July 16, 2015
The Wisconsin Democracy Campaign denounced the ruling by the biased Wisconsin State Supreme Court to close down the John Doe II investigation into alleged coordination between Scott Walker and so-called outside groups.
“It is not only regrettable; it is downright dangerous,” said Matt Rothschild, the executive director of the Wisconsin Democracy Campaign.
The decision is regrettable because it lets Walker off the legal hook, even though there was strong evidence that he was engaging in potentially illegal activity when he was working closely with so-called outside groups to raise money during the recall campaigns.
The decision is downright dangerous because it goes further than any previous court decision in legalizing coordination with so-called issue-advocacy groups, which will make a mockery of campaign contribution limits. Now any candidate can steer their wealthiest donors to “outside” groups, and instead of those donors giving the legal limit of $10,000 to a candidate for governor, for instance, they can now give an unlimited amount – even millions of dollars -- to the “outside” group, and then the candidate can tell that outside group how to spend that money. In effect, this decision renders contribution limits meaningless.
“The decision is a field day for corruption, and an early Christmas present for the CEOs, multimillionaires and billionaires, who already exercise such an undue influence over our elections,” said Rothschild.
The decision also goes way beyond anything that even the U.S. Supreme Court has allowed in regards to coordination. As State Supreme Court Justice Shirley Abrahamson noted in her dissent,
“According to the United States Court of Appeals for the Seventh Circuit, no opinion of the United States Supreme Court or a federal court of appeals has established that the First Amendment forbids regulation of, or inquiry into, coordination between a candidate's campaign committee and issue advocacy groups.” She added: “The United States Supreme Court has consistently treated coordinated expenditures as regulated contributions. The United States Supreme Court has not differentiated between coordinated expenditures made for issue advocacy purposes and coordinated expenditures made for express advocacy purposes. The key factor for the Court has been coordination.”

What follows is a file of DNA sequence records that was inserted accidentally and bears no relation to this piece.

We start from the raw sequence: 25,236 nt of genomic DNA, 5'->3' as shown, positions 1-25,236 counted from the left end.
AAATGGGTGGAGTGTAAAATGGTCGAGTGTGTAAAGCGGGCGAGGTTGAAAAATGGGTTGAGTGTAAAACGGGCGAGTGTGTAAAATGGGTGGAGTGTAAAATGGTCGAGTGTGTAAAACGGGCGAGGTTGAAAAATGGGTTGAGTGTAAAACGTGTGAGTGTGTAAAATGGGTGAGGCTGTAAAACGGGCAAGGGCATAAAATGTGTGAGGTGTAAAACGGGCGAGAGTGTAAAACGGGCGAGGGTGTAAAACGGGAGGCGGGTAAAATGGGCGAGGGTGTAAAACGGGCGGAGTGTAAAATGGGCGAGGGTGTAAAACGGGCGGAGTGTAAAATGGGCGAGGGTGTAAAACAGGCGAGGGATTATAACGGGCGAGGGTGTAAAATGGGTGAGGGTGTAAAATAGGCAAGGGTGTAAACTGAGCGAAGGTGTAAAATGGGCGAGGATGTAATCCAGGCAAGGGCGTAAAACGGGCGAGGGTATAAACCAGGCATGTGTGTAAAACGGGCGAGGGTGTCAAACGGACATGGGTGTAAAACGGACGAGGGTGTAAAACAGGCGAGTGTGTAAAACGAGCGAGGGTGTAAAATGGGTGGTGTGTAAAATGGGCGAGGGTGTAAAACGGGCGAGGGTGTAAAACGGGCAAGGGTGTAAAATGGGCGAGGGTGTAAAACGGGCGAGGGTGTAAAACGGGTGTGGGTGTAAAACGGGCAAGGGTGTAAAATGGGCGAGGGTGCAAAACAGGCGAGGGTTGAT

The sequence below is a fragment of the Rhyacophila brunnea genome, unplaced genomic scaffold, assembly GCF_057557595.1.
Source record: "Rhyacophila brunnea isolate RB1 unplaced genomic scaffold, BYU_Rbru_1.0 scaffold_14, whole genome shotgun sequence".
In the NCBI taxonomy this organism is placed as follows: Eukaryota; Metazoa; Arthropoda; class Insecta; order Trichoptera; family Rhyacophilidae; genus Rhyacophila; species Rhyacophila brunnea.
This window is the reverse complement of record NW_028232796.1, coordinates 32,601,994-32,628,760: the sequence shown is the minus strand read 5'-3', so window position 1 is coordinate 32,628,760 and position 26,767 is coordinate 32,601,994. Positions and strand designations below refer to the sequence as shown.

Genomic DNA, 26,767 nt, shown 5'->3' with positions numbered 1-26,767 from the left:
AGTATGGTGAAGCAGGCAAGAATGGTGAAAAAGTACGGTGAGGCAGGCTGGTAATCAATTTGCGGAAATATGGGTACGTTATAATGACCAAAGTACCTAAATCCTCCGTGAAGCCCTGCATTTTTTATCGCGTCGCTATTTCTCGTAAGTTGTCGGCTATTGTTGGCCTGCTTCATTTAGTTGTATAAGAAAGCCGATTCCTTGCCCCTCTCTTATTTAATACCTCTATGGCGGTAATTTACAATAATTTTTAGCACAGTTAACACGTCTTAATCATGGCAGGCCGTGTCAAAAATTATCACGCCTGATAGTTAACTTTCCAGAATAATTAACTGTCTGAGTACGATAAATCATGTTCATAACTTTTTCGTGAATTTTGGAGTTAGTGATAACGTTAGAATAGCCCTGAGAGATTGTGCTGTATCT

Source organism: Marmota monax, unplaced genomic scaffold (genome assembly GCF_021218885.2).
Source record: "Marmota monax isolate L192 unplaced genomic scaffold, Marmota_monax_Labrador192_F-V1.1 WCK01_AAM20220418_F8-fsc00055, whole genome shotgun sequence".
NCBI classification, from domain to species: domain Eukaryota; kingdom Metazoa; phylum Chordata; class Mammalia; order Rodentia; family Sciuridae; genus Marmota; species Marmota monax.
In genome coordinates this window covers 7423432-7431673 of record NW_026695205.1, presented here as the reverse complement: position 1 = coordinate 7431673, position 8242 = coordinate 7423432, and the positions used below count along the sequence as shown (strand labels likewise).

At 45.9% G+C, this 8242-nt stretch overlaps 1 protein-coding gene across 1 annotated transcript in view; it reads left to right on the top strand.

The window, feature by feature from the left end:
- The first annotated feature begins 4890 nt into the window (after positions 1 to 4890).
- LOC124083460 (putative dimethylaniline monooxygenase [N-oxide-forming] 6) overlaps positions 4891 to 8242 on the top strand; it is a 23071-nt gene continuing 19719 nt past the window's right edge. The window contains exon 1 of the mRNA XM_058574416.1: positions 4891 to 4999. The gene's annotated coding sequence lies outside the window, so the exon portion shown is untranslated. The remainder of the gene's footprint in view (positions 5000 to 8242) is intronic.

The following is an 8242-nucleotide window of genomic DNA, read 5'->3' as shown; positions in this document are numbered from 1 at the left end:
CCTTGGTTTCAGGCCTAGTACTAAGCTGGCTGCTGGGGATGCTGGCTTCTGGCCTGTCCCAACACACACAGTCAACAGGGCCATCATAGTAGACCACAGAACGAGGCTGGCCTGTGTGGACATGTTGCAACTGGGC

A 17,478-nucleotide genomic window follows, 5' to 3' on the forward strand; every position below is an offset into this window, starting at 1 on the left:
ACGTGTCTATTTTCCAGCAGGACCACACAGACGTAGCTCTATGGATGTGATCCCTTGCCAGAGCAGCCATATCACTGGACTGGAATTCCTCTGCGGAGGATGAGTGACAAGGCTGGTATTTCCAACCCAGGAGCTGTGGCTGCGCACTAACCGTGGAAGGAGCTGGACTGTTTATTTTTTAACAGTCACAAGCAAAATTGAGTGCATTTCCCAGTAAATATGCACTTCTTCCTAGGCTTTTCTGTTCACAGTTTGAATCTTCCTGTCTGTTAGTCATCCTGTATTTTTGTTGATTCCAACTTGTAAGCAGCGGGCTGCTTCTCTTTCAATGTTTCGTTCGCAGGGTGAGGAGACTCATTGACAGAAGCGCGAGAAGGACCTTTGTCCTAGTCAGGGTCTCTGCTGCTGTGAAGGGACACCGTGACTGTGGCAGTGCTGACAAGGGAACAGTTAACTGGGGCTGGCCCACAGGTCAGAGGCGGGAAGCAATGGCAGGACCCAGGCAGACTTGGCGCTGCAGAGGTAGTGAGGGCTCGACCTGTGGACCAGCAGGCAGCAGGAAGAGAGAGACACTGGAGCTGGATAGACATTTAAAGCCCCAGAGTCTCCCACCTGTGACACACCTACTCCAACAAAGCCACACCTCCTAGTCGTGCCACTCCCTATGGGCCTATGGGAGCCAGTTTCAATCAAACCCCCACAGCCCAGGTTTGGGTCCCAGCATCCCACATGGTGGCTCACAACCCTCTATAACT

The decision itself is corrupt, Rothschild added, since it was contaminated by outside spending in behalf of the conservative justices by the very groups that were being investigated.
Wisconsin Manufacturers & Commerce, Wisconsin Club for Growth, and Citizens for a Strong America—all of which were reportedly embroiled in the John Doe--together spent more than $8 million in support of Justice Patience Roggensack, Justice Annette Ziegler, Justice Michael Gableman, and Justice David Prosser.
“It boggles the mind that these justices said that they could somehow be impartial when these parties to the case were spending huge wads of cash to get them elected,” says Rothschild. “This doesn’t pass the smell test. The initials WMC are practically embroidered on their seats.”
Here is an example: Wisconsin Manufacturers and Commerce spent $1.1 million to help reelect Justice David Prosser in 2011. Wisconsin Club for Growth spent $500,000 in support of Prosser. And Citizens for a Strong America spent about another $1 million. Prosser won his race against JoAnne Kloppenburg by about 7,000 votes following a recount.
The U.S. Supreme court ruled in 2009 in Caperton v. Massey that judges must recuse themselves from cases involving a party that had a “significant and disproportionate influence” on their elections. These expenditures from Wisconsin Manufacturers and Commerce, Wisconsin Club for Growth, and Citizens for a Strong America did exercise that kind of “significant and disproportionate influence,” so Prosser should have recused himself. (Note: After the Caperton decision, the Wisconsin Supreme Court adopted an extremely lax recusal rule, which was actually drafted by Wisconsin Manufacturers and Commerce and the Wisconsin Realtors Association.)
“The Wisconsin State Supreme Court has further embarrassed itself with this ruling,” Rothschild said. “And it is draining the public’s confidence in the integrity of our courts.”